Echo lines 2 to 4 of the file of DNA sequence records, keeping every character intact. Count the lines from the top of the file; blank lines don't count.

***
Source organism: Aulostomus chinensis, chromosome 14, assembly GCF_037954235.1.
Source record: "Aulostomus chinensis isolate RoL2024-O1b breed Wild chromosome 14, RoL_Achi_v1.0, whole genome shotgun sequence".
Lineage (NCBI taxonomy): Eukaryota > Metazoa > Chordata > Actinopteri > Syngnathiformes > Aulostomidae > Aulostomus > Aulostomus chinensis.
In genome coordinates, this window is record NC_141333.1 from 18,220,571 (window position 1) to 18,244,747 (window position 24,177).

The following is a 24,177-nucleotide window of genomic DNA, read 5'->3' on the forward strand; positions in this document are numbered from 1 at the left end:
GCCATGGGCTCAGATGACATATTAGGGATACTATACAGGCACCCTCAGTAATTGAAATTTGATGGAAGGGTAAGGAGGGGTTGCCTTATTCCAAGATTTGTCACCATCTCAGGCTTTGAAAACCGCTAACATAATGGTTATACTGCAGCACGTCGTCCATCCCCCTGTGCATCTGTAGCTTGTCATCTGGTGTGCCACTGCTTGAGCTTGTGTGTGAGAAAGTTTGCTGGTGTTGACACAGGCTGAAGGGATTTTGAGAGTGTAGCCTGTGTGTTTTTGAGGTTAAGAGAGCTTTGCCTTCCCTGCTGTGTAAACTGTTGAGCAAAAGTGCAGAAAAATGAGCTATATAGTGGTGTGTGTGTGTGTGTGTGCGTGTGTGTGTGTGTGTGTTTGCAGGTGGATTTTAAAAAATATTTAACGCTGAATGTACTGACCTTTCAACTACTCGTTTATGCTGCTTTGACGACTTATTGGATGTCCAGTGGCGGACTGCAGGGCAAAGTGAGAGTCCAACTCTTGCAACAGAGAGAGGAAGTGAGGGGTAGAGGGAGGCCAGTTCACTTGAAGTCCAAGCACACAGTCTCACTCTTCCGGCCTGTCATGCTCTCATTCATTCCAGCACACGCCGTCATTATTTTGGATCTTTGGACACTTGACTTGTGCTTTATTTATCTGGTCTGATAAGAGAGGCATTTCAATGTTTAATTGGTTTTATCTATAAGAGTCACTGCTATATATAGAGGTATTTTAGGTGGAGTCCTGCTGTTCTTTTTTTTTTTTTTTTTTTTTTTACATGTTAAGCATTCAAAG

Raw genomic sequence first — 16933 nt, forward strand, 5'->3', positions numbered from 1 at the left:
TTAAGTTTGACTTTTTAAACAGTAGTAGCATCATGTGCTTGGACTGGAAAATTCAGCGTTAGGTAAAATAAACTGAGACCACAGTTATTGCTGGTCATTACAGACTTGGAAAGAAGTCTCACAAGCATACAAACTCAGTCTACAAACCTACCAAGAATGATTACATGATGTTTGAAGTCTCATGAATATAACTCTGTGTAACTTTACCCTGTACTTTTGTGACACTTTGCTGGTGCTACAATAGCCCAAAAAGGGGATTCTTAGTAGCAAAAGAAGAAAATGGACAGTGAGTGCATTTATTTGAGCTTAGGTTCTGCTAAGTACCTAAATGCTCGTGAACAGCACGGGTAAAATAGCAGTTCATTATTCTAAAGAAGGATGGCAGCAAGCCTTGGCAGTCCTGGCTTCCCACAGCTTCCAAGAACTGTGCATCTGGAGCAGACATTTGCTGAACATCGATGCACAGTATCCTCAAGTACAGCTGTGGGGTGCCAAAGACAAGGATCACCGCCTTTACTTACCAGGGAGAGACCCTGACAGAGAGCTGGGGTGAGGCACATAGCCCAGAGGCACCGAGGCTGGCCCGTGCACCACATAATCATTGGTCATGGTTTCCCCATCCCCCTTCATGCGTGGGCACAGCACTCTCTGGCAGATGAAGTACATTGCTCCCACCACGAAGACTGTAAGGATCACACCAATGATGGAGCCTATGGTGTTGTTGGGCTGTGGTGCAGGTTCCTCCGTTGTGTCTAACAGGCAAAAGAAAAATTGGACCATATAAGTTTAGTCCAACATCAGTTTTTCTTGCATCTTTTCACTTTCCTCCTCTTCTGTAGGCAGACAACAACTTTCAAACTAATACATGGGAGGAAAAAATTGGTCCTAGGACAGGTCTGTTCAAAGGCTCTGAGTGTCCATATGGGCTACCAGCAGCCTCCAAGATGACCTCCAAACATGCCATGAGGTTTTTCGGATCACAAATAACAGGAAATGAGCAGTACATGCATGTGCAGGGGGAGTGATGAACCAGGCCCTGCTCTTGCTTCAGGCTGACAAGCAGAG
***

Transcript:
Source record: "Aulostomus chinensis isolate RoL2024-O1b breed Wild chromosome 14, RoL_Achi_v1.0, whole genome shotgun sequence".
Lineage (NCBI taxonomy): Eukaryota > Metazoa > Chordata > Actinopteri > Syngnathiformes > Aulostomidae > Aulostomus > Aulostomus chinensis.
In genome coordinates, this window is record NC_141333.1 from 18,220,571 (window position 1) to 18,244,747 (window position 24,177).